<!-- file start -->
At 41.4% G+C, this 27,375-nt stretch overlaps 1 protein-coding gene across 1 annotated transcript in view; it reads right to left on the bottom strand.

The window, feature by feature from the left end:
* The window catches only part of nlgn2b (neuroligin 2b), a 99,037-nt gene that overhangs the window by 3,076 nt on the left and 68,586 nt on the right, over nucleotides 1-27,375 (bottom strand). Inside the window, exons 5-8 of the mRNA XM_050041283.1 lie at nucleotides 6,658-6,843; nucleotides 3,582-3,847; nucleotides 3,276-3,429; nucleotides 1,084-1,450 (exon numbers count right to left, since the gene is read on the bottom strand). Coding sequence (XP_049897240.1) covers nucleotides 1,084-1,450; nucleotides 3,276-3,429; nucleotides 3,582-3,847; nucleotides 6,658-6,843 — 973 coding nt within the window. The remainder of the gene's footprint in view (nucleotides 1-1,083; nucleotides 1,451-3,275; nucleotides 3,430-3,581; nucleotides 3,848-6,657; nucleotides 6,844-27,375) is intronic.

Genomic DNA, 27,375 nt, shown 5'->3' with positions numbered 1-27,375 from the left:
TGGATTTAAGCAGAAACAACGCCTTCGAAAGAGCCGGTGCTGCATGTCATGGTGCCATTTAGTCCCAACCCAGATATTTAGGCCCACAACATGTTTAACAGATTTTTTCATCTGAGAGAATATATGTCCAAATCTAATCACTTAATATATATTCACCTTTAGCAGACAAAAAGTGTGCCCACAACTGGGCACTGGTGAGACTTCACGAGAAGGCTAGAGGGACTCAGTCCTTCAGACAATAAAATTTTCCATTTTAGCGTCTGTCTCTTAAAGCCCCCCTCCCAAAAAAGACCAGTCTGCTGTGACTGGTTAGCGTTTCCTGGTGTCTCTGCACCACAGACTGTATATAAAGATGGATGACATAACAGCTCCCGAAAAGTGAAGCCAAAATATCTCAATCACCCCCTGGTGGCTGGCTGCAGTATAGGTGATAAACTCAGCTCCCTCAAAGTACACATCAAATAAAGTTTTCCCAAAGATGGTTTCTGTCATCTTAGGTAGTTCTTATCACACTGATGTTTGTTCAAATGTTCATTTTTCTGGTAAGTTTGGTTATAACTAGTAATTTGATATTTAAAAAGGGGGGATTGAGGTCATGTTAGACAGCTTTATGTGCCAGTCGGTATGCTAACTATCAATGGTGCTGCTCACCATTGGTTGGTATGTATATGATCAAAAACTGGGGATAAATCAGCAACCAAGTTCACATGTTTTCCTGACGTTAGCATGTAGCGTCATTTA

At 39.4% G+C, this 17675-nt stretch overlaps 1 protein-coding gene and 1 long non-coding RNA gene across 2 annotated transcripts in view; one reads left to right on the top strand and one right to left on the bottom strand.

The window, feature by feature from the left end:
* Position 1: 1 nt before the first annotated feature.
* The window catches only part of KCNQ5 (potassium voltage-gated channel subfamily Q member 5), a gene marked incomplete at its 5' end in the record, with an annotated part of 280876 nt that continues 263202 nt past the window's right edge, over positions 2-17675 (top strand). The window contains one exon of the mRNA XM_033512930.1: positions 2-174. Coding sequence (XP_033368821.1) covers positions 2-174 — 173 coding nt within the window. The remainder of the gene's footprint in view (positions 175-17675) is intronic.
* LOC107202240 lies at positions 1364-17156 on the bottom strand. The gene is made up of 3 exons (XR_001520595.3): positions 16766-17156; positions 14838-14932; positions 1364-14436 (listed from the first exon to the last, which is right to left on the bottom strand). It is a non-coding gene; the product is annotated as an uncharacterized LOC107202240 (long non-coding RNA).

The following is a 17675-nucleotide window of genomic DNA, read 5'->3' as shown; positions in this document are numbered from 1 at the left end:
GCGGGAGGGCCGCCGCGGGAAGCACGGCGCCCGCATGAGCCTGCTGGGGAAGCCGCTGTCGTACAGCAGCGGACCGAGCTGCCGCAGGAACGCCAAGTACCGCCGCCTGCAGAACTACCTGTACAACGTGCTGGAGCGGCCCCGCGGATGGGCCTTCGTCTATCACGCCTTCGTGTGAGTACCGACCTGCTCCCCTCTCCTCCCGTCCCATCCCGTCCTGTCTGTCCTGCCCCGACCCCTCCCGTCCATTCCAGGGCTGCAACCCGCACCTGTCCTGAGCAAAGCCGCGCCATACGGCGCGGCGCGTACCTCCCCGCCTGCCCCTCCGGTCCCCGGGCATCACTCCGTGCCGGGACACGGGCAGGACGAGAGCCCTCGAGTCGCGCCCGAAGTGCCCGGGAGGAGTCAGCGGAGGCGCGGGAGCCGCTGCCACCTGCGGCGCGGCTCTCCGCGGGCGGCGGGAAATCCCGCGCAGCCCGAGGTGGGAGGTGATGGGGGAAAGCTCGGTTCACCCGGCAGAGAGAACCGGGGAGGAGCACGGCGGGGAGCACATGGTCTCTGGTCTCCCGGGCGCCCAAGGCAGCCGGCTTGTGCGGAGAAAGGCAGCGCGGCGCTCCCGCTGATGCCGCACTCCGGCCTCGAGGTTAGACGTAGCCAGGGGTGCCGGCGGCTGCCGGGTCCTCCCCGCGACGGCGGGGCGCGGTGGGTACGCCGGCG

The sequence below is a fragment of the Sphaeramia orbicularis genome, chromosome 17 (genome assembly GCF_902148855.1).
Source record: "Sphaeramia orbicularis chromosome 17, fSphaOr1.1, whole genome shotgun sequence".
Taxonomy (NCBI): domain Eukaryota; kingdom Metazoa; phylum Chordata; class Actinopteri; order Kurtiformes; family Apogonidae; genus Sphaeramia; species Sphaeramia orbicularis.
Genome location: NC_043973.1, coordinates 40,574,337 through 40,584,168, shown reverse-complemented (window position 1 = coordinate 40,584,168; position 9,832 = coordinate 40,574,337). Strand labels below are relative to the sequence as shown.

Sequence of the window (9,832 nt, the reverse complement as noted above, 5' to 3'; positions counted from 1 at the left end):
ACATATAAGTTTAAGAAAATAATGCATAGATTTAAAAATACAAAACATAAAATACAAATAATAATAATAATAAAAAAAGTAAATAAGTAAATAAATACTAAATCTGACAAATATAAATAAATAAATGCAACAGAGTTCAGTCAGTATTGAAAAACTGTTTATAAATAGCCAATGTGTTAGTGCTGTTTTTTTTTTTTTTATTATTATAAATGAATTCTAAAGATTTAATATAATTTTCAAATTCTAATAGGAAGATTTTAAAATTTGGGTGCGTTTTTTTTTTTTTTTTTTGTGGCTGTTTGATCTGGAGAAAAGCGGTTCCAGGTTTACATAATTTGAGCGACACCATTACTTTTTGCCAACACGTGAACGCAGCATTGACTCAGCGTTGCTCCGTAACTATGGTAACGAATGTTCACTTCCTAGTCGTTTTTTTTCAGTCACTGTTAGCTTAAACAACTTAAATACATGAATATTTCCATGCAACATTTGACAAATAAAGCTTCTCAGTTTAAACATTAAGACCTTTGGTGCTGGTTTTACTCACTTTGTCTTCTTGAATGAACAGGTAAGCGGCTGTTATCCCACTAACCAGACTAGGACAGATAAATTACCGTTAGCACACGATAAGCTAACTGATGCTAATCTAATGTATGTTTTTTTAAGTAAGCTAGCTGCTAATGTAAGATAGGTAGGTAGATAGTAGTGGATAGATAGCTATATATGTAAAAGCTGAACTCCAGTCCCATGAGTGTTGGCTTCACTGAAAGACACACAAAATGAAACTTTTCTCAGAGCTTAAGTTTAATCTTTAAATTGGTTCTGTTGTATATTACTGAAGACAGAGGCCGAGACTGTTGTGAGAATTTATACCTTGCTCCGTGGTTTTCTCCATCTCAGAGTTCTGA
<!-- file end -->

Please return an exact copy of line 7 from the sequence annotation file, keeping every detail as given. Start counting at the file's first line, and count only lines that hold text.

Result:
The window, feature by feature from the left end: